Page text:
V., P. A. “News Notes.” Southern African Division Outlook, June 15, 1954.

1965 GC Secretariat, Record ID: 12483. The General Conference Archives, Silver Spring, Maryland, U.S.A.

1820 Settlers (online), Accessed June 21, 2020. https://www.1820settlers.com/genealogy/getperson.php?personID=I112020&tree=master.

Notes

  1. “Former GC Vice President Dies,” ARH, August 1997, 21; “Eva W. Duncan” (Obituary), ARH, September 25, 1997, 29.

  2. 1820 Settlers (online), accessed June 21, 2020, https://www.1820settlers.com/genealogy/getperson.php?personID=I112020&tree=master.

  3. Ibid.

  4. 1965 GC Secretariat, Maryland, U.S.A., Record ID: 12483.

  5. Ibid.

  6. “Former GC Vice President Dies”; 1965 GC Secretariat, Maryland, U.S.A., Record ID: 12483.

  7. “Former GC Vice President Dies”; 1965 GC Secretariat, Maryland, U.S.A., Record ID: 12483; R. H. P. “W. D. Eva Called to General Conference,” Trans- Africa Division Outlook, April 15, 1965, 3.

  8. 1965 GC Secretariat, Maryland, U.S.A., Record ID: 12483.

  9. R. H. P. “W. D. Eva Called to General Conference,” Trans- Africa Division Outlook, April 15, 1965, 3; 1965 GC Secretariat, Maryland, U.S.A., Record ID: 12483.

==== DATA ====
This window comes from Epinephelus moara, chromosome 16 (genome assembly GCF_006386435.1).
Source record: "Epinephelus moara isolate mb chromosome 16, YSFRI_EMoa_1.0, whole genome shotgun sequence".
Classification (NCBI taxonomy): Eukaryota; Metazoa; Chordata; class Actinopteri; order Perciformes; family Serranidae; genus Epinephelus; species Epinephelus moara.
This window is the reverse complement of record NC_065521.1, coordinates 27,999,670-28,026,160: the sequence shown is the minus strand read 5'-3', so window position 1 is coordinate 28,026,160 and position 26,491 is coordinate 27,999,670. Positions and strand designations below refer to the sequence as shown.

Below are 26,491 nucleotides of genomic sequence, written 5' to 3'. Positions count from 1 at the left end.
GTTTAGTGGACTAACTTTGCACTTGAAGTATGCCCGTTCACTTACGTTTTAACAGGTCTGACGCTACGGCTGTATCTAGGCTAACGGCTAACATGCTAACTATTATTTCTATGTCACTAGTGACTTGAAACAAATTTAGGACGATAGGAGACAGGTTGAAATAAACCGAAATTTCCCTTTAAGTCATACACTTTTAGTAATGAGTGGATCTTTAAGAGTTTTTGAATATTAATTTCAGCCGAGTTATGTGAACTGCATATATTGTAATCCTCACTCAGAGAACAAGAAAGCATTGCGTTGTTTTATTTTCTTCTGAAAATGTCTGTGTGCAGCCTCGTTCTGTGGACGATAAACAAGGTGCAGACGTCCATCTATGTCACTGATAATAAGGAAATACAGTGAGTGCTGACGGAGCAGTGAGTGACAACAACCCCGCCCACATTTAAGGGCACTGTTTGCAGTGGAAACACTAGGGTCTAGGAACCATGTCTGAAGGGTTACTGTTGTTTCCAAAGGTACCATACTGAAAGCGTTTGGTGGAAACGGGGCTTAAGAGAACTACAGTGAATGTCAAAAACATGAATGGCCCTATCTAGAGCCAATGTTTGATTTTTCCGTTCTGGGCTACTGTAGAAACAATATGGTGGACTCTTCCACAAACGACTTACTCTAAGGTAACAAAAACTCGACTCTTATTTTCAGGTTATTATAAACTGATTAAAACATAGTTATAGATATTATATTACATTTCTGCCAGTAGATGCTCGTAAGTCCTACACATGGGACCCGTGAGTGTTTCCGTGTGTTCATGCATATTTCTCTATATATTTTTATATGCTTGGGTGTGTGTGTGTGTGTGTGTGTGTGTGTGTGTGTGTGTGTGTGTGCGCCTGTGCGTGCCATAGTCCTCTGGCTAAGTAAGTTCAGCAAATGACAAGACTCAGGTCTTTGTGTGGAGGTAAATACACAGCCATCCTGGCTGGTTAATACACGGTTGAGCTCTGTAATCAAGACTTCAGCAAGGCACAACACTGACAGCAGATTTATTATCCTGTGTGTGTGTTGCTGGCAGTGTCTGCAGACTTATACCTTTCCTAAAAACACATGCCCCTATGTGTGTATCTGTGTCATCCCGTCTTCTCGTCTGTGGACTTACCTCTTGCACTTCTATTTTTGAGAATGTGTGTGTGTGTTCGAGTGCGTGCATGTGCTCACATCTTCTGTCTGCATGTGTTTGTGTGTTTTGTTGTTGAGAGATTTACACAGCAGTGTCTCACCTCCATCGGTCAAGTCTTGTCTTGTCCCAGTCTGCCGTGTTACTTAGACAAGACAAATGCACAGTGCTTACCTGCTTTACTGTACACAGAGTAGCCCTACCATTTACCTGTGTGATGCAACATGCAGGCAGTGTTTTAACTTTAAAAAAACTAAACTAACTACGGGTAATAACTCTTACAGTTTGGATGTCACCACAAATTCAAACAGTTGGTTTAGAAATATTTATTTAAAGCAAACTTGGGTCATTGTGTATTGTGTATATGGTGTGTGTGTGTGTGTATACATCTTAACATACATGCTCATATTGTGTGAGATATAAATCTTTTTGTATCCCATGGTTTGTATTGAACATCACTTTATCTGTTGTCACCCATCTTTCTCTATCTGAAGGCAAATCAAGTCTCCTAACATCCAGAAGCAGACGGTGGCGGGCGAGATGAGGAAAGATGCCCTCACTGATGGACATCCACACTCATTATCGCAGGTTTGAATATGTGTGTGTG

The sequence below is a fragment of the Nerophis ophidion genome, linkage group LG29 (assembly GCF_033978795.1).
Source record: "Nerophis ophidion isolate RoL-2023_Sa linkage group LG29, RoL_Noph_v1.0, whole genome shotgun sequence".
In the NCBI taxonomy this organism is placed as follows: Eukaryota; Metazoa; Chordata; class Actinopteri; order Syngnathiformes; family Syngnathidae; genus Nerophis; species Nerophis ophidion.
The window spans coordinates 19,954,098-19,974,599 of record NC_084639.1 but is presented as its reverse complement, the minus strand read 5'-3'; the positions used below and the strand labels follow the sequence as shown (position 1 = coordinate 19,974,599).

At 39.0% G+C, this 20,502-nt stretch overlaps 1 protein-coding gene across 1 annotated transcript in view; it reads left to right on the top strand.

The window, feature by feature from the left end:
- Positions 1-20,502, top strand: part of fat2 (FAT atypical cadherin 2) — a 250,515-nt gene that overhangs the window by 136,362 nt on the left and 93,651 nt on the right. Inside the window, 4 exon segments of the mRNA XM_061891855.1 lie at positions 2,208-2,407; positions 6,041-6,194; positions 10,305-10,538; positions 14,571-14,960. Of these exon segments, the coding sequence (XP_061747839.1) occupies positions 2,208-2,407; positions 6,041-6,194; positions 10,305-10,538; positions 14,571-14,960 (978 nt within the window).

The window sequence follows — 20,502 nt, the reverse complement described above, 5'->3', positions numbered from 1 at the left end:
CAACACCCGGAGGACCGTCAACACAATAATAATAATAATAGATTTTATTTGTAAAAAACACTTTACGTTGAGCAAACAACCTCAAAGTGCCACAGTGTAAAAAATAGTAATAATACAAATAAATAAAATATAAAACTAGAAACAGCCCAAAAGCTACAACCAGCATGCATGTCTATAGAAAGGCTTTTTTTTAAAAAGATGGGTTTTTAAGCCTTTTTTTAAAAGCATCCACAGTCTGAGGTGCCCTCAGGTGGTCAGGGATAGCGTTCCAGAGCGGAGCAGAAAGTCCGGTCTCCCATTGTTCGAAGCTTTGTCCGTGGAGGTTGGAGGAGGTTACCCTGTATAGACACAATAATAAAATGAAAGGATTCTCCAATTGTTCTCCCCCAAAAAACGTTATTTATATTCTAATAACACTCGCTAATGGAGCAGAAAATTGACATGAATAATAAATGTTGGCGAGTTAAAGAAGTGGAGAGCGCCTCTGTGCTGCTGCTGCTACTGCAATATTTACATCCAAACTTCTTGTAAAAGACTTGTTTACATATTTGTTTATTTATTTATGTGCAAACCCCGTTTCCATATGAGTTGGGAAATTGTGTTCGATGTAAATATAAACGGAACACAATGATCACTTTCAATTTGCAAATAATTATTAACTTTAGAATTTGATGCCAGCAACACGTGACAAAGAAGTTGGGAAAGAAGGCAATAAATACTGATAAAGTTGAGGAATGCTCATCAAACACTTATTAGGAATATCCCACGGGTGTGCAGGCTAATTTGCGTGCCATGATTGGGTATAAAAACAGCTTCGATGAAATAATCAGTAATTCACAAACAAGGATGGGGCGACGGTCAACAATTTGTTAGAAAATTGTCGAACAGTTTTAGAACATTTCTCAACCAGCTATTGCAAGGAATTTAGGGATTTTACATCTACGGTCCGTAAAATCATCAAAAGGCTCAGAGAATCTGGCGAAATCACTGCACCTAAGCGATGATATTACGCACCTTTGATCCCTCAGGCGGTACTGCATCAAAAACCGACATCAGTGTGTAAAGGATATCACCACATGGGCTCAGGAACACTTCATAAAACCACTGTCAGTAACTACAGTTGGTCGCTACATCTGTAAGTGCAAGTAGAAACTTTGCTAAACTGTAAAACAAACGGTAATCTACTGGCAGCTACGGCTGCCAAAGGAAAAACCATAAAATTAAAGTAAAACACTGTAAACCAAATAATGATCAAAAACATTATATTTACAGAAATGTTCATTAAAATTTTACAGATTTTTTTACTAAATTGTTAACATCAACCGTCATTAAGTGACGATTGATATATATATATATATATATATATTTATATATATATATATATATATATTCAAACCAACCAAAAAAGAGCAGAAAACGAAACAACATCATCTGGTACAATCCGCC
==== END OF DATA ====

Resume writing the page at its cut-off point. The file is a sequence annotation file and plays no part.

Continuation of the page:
10. “Former GC Vice President Dies,” ARH, August 1997, 21; 1965 GC Secretariat, Maryland, U.S.A., Record ID: 12483.

  11. R. H. P., “W. D. Eva Called to General Conference”; 1965 GC Secretariat, Maryland, U.S.A., Record ID: 12483.

  12. 1965 GC Secretariat, Maryland, U.S.A., Record ID: 12483.

  13. Ibid.

  14. Ibid.

  15. L. A. Vixie, “A God Camp-meeting,” Southern Africa Division Outlook, April 30, 1945, 1.

  16. W. D. Eva, “Literature- The Loud Cry,” Southern Africa Division Outlook, March 1, 1946, 1.

  17. “Former GC Vice President Dies”; 1965 GC Secretariat, Maryland, U.S.A., Record ID: 12483, R. H. P. “W. D. Eva Called to General Conference.”

  18. “Former GC Vice President Dies”; 1965 GC Secretariat, Maryland, U.S.A., Record ID: 12483.

  19. “News Notes,” Southern African Division Outlook, March 1, 1950, 2.

  20. “General News Notes,” Southern African Division Outlook, May 1, 1950, 4.

  21. W. D. Eva, “East Africa Union Mission Symposium,” Southern African Division Outlook, June 15, 1951, 24.

  22. Ibid., 25.

  23. “South African Union Conference Symposium,” Southern African Division Outlook, June 15, 1951, 53.

  24. P. A. V. “News Notes,” Southern African Division Outlook, June 15, 1954, 5; R. R. Figuhr, “I Will Come Again,” Southern African Division Outlook, July 1, 1954, 1.

  25. Ruth Gorle, “Helderberg College,” Southern African Division Outlook, May 15, 1955, 2.

  26. “General Conference Elections Partial Report,” Southern African Division Outlook, July 15, 1958, 2. 3; “From Hither and Yon,” Southern African Division Outlook, May 15, 1958, 12.